Letters to the editor
No Lon Lovers Keeping Up With the Protocols" (February, 2001)—the text, graphics and building examples—is clearly fashioned to make LonWorks look good and BACnet look, at best, like a costly, poorly executed response to controls issues. [The author's company] is an "Echelon authorized network integrator" and Echelon is the corporation that developed LonWorks.
No Lon Lovers
Keeping Up With the Protocols" (February, 2001)—the text, graphics and building examples—is clearly fashioned to make LonWorks look good and BACnet look, at best, like a costly, poorly executed response to controls issues.
[The author's company] is an "Echelon authorized network integrator" and Echelon is the corporation that developed LonWorks.
I don't know that LonMark really is better or worse than BACnet. I do know that the American Society of Heating, Refrigerating and Air-Conditioning Engineers endorses BACnet, and corporate entities that have a huge financial stake endorse LonMark. This industry needs someone who has no stake in BACnet or LonWorks to sift through the issues and give a honest evaluation of the various options.
From my experience as a consulting engineer working in a public bidding environment, I have found that there are few honest brokers that offer factual advice on controls-system selection. I would encourage you to fill that void.
TODD KIENINGER, P.E.
The Design Collaborative
Cape May, N.J.
Just the Facts
The letters suggest] that my article is biased because my firm specializes in interoperable systems using LonWorks. On the contrary, I've worked in controls for over 25 years, I'm involved in industry associations and spend considerable effort on interoperability. Who else should write such an essay? A manufacturer? More importantly, I maintain that my article's statements [are accurate].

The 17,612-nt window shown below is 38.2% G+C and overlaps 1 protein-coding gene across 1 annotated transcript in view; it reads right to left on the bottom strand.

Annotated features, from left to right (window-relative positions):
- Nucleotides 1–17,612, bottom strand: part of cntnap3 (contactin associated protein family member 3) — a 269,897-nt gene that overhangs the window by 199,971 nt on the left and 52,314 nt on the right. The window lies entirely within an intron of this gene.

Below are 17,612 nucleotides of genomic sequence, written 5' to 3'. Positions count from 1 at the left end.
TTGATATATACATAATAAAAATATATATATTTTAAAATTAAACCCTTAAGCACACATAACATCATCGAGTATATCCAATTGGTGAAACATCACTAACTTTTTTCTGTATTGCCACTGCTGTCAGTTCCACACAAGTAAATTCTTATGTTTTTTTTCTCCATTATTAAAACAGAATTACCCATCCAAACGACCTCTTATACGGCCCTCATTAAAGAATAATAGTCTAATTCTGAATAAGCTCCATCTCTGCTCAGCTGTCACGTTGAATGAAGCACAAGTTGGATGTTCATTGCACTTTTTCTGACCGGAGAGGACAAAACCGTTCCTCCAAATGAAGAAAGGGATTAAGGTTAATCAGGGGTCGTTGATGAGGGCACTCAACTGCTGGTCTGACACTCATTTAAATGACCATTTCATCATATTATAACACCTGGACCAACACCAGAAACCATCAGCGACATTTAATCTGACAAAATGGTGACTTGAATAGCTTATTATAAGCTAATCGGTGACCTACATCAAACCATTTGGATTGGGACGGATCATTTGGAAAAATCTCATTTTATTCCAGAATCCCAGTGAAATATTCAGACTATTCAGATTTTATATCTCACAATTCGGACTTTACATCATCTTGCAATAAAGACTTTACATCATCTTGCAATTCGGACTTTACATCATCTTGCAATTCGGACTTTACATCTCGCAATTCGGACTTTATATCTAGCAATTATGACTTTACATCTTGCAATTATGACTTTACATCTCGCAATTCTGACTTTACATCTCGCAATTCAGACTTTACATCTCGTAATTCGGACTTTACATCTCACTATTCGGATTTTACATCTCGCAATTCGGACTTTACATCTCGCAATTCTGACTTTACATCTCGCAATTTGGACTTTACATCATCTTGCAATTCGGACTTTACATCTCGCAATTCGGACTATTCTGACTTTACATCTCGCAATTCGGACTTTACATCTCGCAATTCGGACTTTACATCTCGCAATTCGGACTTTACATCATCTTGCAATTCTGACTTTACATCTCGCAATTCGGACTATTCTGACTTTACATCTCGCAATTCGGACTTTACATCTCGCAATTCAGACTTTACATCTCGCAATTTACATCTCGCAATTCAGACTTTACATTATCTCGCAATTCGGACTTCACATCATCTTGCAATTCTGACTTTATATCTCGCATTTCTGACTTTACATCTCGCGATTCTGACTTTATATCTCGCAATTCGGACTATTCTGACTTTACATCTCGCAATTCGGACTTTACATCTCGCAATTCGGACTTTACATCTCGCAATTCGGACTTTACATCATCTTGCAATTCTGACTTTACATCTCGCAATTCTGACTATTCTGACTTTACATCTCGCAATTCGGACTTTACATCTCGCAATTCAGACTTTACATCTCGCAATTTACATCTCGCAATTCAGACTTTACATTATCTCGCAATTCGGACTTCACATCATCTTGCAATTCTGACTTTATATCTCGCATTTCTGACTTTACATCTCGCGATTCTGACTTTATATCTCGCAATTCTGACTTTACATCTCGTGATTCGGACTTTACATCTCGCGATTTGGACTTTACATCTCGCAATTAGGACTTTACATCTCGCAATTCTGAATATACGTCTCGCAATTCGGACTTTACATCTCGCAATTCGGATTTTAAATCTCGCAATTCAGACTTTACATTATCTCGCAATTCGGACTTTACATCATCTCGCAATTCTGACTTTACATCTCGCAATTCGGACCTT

EARL D. GRAY
Control Contractors Inc.
The feature "Optimal Illumination" (February 2001) is a great article!
At the risk of sounding like a broken record, we must recognize that the United States is 10 years behind in lighting. Lighting controls and wattage restrictions are the main features of the American National Standards Institute/American Society of Heating, Refrigeration and Air-Conditioning Engineers/Illumination Society of North America (IESNA) Standard 90.1-1999, which is being incorporated in various forms into enforceable building codes in every state. However, as a member of the IESNA lighting committee, I have been advocating the use of lighting systems more energy-efficient than the conventional incandescent, halogen and fluorescent lamps specifically mentioned in the Standard. In that way, even if the two listed requirements are avoided, electricity will still be conserved.
Technology employing the physical phenomenon of total internal reflection can provide effortless energy savings.
Oddly, there is not widespread awareness of these completely different products in this country, nor does the lighting-certification exam contain questions about its use. If used at all, it is for decorative purposes, not functional applications—task, display, architectural contours and even ambient illumination.
These alternate materials are not intended to replace all traditional light sources, but they do offer additional lighting tools to do a better job in many circumstances which are inaccessible, hazardous, confined space or contain fugitive organic materials. They can improve personal comfort, safety, productivity, sales and attendance.
GERSIL N. KAY
Conservation Lighting International
The article "Sustainable HVAC Strategies" (February, 2001) made some bold but unsupported claims. I would like to see how design changes in a $3 million HVAC system can result in $36 billion (12,000 times) savings over a building's lifetime. I am also interested in applying for one of the 65,000 office worker positions which has an average annual salary of $550,000. BENSON KWONG, P.E., CVS
Project Management Services Inc.
"The sentence should have read, 'A good engineer's lifetime designs can improve comfort for perhaps 65,000 office workers, whose 30-year present-valued salaries total about $36 billion.'"
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